Saturday, November 11, 2006

Peace


My father was drunk the night he meet my mother. He was an officer stationed in Brandon, Manitoba during World War II. The day he heard the news that two of his brothers, both of them pilots, were M.I.A, he pleaded with his commanding officer to go to Europe, to the front. He had the crazy idea that he could find them. His commanding officer refused the request.

At an army dance that night, my father tied one on. He was navigating a treacherous piece of heaving floor when he saw the most beautiful girl he’d ever seen in his life talking on a pay phone. That’s how he described her – after he got past the habit of telling my brother and me that he’d rescued my mother in a train station after overhearing her ask for a ticket to the Old Maid’s Home.

The happy ending was that he married the most beautiful girl he’d ever seen. Uncle Stan came home alive and well. The sad part is that my Uncle Eddie didn’t come home at all.

My father denied this ever happened, But I came home one afternoon when I was only four or five and my father was sitting in our big green armchair, crying. My mother was perched on one arm of the chair with her arms around him. “Your father is sad about your Uncle Eddie dying in the war,” she said, "Sometimes it's good to have a cry." I remember this clearly because my father, as far as I knew then, never cried.

In a good-looking family, he was the youngest and most handsome, the one, my father said, every girl in town dreamed about. I could believe it when my father showed me the photographs. Dad said he was sweet tempered, too and easy to love. If my father was 21 or 22 when he enlisted, and Eddie was younger, then how young was he when he died in a sky over Europe?

Much later in life, as dementia began to claim my father’s mind and shortly before he died, his wife told me that he’d get up every morning very early and creep around the house trying to be quiet. “He thinks he’s been sleeping beside Eddie every night, and he doesn’t want to make noise and wake him up.” They’d bunked that way as kids – on a poor prairie farm there were only so many blankets and an excess of cold.

When I heard about Eddie’s reappearance, I thought the veil gets thinner at the end. I knew my father would die soon and my sense was that Eddie’s presence was a kind of reassurance. I didn’t for a moment think he was imagined, or a product of the dementia or dreamed. If it’s my imagination, that’s all right. My truth doesn’t have to be the truth, or anyone else’s truth.

So this Remembrance day, I send my love to my Uncle Eddie. I send love to Randy in Missouri who, in one short ride to and from a prison visit, shared feelings about Vietnam I don't think he'd ever shared with anyone and touched my heart. I send love to George Fowler from Connecticut – whom I knew before the war and saw between tours of duty in Nam and who I searched for many times over the years afterwards but could never find, and to all the men and women the world over dying bravely and honorably in wars that, no matter how just or not the cause, have never, in the end, brought us peace. May you all have peace and joy now. May there be an end to war.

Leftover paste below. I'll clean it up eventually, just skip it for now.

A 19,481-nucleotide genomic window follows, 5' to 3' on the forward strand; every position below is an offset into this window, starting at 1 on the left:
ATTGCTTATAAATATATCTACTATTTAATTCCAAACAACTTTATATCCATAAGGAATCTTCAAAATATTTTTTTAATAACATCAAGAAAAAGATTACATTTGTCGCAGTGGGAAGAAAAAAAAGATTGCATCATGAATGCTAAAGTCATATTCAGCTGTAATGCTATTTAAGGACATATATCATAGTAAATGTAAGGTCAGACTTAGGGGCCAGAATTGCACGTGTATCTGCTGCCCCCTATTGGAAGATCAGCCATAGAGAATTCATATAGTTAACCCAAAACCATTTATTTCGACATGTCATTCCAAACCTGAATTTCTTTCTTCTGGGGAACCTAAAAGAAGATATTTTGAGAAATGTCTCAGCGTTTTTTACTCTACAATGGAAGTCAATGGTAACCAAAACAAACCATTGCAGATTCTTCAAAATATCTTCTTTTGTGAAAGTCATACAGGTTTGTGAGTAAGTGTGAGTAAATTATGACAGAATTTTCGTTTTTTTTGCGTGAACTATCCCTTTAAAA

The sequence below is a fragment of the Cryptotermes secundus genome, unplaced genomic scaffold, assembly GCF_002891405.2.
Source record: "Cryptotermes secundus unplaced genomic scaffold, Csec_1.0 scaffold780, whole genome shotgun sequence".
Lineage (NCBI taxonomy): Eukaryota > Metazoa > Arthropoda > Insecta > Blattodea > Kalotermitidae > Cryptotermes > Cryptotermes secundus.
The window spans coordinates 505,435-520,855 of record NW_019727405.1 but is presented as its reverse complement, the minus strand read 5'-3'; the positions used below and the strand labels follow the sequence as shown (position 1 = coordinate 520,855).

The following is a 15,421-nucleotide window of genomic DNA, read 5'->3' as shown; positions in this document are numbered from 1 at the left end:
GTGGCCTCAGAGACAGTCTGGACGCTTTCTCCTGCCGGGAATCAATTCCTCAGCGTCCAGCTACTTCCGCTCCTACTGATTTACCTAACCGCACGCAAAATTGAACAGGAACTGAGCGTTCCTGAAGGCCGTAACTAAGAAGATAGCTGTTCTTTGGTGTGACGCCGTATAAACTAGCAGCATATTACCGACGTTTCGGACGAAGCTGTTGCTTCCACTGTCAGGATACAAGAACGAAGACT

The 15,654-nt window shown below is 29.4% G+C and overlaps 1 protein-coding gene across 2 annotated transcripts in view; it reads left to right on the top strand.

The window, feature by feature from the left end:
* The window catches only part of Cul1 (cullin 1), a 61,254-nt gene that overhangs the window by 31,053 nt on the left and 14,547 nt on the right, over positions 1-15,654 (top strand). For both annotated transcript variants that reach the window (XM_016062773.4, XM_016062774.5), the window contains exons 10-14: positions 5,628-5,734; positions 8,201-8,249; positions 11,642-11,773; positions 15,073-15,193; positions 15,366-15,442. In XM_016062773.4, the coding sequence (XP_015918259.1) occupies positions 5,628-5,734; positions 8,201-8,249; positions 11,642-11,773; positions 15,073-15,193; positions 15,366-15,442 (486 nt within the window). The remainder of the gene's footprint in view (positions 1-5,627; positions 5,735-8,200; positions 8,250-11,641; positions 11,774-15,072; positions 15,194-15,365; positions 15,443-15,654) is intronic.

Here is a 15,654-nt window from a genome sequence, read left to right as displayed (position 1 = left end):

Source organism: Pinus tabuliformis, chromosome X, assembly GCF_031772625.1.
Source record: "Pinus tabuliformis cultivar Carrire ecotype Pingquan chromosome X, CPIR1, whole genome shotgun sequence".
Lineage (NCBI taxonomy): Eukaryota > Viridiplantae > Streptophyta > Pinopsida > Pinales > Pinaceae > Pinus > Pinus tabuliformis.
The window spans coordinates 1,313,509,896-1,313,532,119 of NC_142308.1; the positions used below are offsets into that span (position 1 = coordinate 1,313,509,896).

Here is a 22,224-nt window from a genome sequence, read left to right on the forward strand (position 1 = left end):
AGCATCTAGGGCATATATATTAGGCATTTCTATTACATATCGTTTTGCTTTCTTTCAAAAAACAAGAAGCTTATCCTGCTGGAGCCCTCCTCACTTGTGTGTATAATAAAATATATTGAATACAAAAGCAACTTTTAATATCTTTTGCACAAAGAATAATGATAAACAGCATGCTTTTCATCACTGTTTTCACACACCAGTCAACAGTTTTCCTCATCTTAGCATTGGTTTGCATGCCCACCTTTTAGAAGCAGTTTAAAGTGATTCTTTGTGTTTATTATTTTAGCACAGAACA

8 comments:

zhoen said...

To Wesley Taylor, who survived Vietnam, and gave me his combat medal when I was sent to Gulf War I, with the instructions that I had to bring it back to him.

Anonymous said...

Wow, that is beautiful, sad, haunting and truthful, LJ. Thank you.

beadbabe49 said...

amen...

Jess D'Zerts said...

Beautifully said, LJ.

LJ said...

Zhoen. I'm so glad you could keep that promise and thank you for sharing that memory.
Thanks, BB, KD, and Jess. I started thinking after reading Herhimnbyrn's links. One of them was to "In Flanders Fields." I nearly burst into tears.
When I was in grade school, Canadian kids all learned that poem by heart and I still remember the teacher explaining about opium coming from poppies - so that we'd understand the line, "we will not sleep though poppies grow in Flanders Field." The poem choked me up as a little kid and still does.
One day, I'll write about Randy in Missouri and George Fowler but yesterday, it was enough to think of them.
And Herhimnbryn...I tried to comment at Secret Hill. I wanted to thank you for the beautiful links, but blogger kept not publishing and apologizing and telling me they were working on the problem. Again. So, if you drop by, thank you.

herhimnbryn said...

lj. Thankyou for such a moving post. So personal and heart-felt. I am glad you followed the links and found the poem again.

Wenda at 'Daring to write" said something about grieving 'at a cellular level' for her relative who died in WWI. I said in my comment to her, that her Uncle will never be forgotten, all the while she remembers him.....likewise your uncle too.

Mary said...

Beautiful.

My father was in Normandy in 1944. In the second wave because he'd been unwell in June. If he hadn't been sick there might have been a different outcome.

He would rarely talk about what he saw in France. Didn't do any of the reunions. Hated all that. Just once when I was due to visit Normandy in the 1980s he told me a little of the devastation and destruction that he had seen.

You're right. We should remember.

Avus said...

LJ - a belated thank you for this wonderful post. I found you through HHnB's link on my post (The "Flanders Fields" one).
Although this is written on 6th December, no matter. Such remembrance should always be there, ready to surface and to honour those who fell, dead or wounded, in all wars.